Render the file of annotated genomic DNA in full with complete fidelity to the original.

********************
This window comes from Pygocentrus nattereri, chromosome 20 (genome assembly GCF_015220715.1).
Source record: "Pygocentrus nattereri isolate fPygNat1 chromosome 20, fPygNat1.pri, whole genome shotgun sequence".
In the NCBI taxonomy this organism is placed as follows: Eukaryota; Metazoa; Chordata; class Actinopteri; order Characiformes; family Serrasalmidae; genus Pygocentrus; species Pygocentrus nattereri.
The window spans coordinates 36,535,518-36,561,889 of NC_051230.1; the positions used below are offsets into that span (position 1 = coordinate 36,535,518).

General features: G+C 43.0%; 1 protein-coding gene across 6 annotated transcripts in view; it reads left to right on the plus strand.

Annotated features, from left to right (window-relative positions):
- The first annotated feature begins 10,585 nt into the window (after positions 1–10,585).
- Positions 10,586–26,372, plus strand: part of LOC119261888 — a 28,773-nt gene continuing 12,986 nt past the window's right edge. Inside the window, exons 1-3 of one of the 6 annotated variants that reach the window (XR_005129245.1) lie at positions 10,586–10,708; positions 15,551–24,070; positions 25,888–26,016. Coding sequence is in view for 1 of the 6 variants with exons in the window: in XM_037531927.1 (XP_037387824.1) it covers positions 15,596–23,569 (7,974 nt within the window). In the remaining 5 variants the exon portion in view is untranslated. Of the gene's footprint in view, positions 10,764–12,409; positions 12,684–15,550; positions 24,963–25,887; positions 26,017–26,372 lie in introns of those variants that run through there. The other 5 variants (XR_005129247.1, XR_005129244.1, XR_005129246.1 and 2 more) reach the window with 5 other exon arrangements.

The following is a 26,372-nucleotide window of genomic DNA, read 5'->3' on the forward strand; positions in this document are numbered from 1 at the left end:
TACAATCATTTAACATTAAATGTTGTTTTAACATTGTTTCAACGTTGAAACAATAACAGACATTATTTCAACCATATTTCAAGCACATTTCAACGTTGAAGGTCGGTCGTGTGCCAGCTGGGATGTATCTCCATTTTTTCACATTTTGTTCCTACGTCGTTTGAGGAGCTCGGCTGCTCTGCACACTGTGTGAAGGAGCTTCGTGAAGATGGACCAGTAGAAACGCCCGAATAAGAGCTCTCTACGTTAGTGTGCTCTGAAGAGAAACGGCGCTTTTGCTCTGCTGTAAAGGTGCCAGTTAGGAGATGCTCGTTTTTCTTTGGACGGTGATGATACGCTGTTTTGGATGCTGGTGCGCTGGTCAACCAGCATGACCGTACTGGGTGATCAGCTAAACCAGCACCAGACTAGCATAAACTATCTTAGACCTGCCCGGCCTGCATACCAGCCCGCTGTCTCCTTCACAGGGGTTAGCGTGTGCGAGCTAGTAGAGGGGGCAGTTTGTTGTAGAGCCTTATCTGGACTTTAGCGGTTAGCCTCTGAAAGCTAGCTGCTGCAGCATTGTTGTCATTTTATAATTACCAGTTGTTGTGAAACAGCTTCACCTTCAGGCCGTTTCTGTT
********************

This window comes from Pygocentrus nattereri, chromosome 20 (genome assembly GCF_015220715.1).
Source record: "Pygocentrus nattereri isolate fPygNat1 chromosome 20, fPygNat1.pri, whole genome shotgun sequence".
In the NCBI taxonomy this organism is placed as follows: Eukaryota; Metazoa; Chordata; class Actinopteri; order Characiformes; family Serrasalmidae; genus Pygocentrus; species Pygocentrus nattereri.
The window spans coordinates 36,535,518-36,561,889 of NC_051230.1; the positions used below are offsets into that span (position 1 = coordinate 36,535,518).

General features: G+C 43.0%; 1 protein-coding gene across 6 annotated transcripts in view; it reads left to right on the plus strand.

Annotated features, from left to right (window-relative positions):
- The first annotated feature begins 10,585 nt into the window (after positions 1–10,585).
- Positions 10,586–26,372, plus strand: part of LOC119261888 — a 28,773-nt gene continuing 12,986 nt past the window's right edge. Inside the window, exons 1-3 of one of the 6 annotated variants that reach the window (XR_005129245.1) lie at positions 10,586–10,708; positions 15,551–24,070; positions 25,888–26,016. Coding sequence is in view for 1 of the 6 variants with exons in the window: in XM_037531927.1 (XP_037387824.1) it covers positions 15,596–23,569 (7,974 nt within the window). In the remaining 5 variants the exon portion in view is untranslated. Of the gene's footprint in view, positions 10,764–12,409; positions 12,684–15,550; positions 24,963–25,887; positions 26,017–26,372 lie in introns of those variants that run through there. The other 5 variants (XR_005129247.1, XR_005129244.1, XR_005129246.1 and 2 more) reach the window with 5 other exon arrangements.

The following is a 26,372-nucleotide window of genomic DNA, read 5'->3' on the forward strand; positions in this document are numbered from 1 at the left end:
TACAATCATTTAACATTAAATGTTGTTTTAACATTGTTTCAACGTTGAAACAATAACAGACATTATTTCAACCATATTTCAAGCACATTTCAACGTTGAAGGTCGGTCGTGTGCCAGCTGGGATGTATCTCCATTTTTTCACATTTTGTTCCTACGTCGTTTGAGGAGCTCGGCTGCTCTGCACACTGTGTGAAGGAGCTTCGTGAAGATGGACCAGTAGAAACGCCCGAATAAGAGCTCTCTACGTTAGTGTGCTCTGAAGAGAAACGGCGCTTTTGCTCTGCTGTAAAGGTGCCAGTTAGGAGATGCTCGTTTTTCTTTGGACGGTGATGATACGCTGTTTTGGATGCTGGTGCGCTGGTCAACCAGCATGACCGTACTGGGTGATCAGCTAAACCAGCACCAGACTAGCATAAACTATCTTAGACCTGCCCGGCCTGCATACCAGCCCGCTGTCTCCTTCACAGGGGTTAGCGTGTGCGAGCTAGTAGAGGGGGCAGTTTGTTGTAGAGCCTTATCTGGACTTTAGCGGTTAGCCTCTGAAAGCTAGCTGCTGCAGCATTGTTGTCATTTTATAATTACCAGTTGTTGTGAAACAGCTTCACCTTCAGGCCGTTTCTGTT